The inspiration behind Backstreet Cafe's patio was a verdant New Orleans garden, and within the confines of the vine-covered walls and beneath the tall trees, you can almost imagine that you're sitting pretty in the Big Easy. Even near the busy intersection of Shepherd and Allen Parkway, the patio behind the 1930s-era bungalow provides a reprieve from the hustle and bustle of the city — and wonderful, carefully crafted food and cocktails to boot.

1. El Pueblito

The patio at El Pueblito is an outdoor oasis in the Houston heat, all white awnings and white cabana curtains that billow in the wind. The atmosphere can make you believe — if only for a few hours — that you're not in the heart of Houston, but a tropical paradise filled with palm trees and margaritas. The whole effect is cooling, even in the heat of summer, and the combined effect of the great patio and great food and drinks will offer a mini vacation of sorts, even if, unfortunately, you have to go back to work the next day.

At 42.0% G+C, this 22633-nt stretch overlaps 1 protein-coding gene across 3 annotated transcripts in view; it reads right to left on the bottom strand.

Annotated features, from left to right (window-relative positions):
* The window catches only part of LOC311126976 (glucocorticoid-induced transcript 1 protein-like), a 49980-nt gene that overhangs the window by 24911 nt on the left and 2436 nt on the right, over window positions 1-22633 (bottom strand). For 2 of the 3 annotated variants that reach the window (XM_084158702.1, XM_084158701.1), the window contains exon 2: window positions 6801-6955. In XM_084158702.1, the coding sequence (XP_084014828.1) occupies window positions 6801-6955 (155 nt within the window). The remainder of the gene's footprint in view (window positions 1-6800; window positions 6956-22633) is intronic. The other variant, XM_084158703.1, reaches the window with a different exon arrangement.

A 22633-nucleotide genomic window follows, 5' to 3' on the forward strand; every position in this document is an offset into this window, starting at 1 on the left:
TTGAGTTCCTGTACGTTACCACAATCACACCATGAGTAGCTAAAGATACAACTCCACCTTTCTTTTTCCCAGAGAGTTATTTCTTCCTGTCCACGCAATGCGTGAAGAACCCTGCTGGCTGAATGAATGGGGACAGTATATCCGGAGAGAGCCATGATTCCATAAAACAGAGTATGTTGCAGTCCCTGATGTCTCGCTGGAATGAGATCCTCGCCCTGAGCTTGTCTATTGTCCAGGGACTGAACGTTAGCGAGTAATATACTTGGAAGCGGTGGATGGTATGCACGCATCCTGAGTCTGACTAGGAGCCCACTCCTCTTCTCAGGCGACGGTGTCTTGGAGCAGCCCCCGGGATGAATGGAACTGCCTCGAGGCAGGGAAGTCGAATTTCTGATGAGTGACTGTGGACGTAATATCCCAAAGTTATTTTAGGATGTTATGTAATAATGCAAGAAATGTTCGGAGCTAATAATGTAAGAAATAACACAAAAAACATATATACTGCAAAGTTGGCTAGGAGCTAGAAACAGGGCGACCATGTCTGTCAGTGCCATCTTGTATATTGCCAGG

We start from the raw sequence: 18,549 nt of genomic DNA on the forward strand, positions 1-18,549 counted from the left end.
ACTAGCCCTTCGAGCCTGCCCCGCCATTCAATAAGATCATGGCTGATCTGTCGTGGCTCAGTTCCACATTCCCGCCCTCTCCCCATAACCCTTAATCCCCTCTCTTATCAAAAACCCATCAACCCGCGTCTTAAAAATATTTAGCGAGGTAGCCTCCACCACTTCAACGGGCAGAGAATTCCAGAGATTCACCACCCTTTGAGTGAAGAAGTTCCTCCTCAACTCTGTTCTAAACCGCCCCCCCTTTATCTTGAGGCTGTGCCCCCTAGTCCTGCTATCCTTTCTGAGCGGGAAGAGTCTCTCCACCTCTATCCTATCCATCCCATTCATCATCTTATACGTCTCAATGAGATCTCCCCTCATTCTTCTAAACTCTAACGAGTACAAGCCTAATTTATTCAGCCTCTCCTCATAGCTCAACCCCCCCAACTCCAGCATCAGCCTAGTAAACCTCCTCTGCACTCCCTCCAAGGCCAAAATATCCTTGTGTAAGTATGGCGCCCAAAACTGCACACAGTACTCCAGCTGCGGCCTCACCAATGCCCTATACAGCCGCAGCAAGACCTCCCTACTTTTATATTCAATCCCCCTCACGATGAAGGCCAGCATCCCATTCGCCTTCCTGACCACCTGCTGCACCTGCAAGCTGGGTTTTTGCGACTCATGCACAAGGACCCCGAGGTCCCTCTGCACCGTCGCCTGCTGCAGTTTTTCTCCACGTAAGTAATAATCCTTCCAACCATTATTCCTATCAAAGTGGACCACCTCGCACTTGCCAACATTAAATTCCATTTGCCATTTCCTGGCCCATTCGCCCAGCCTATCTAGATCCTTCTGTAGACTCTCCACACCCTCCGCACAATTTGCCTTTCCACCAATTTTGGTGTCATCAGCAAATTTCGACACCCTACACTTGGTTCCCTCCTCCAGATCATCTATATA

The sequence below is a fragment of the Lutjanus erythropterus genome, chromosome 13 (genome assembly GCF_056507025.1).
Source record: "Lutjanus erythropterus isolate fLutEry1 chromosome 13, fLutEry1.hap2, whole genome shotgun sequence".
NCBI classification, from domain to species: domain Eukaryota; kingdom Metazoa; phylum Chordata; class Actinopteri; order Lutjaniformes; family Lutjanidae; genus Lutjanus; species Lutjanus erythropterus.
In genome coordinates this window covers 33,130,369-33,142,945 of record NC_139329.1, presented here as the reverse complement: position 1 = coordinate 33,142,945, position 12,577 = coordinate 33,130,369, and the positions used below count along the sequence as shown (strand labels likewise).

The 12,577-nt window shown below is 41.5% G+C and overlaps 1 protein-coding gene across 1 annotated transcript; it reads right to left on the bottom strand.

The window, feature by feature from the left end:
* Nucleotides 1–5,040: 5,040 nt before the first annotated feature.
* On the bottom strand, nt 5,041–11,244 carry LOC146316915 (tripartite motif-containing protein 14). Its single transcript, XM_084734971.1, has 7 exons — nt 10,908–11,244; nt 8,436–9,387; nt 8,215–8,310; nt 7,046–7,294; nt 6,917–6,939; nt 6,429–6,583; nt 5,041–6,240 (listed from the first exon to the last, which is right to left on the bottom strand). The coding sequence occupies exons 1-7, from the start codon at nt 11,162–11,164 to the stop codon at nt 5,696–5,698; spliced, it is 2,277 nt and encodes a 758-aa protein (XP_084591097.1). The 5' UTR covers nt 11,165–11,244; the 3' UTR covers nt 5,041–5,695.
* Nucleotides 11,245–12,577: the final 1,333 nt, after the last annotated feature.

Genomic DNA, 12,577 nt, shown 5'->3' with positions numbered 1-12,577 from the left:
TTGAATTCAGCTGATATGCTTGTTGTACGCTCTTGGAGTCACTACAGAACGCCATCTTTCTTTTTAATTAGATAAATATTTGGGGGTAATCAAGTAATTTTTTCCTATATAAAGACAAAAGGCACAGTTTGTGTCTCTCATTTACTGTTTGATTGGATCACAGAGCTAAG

Food Trucks

Mobile Doughnuts
Get gourmet treats from Doughmaker Doughnuts.

Molly Dunn

There's a food truck for just about anything in Houston. Burgers and fries? You bet. Cupcakes and sweets? Heck, yeah. Mexican food? Of course! Asian food? Absolutely. Mexican-Asian fusion? No doubt. Doughnuts? Not so much.

If there's one thing the Houston mobile-dining scene lacks, it's breakfast options. More specifically, doughnuts. But thanks to Doughmaker Doughnuts, Houstonians have another local place to pick up gourmet offerings for their first meal of the day or for an early-afternoon snack (if the truck has anything left).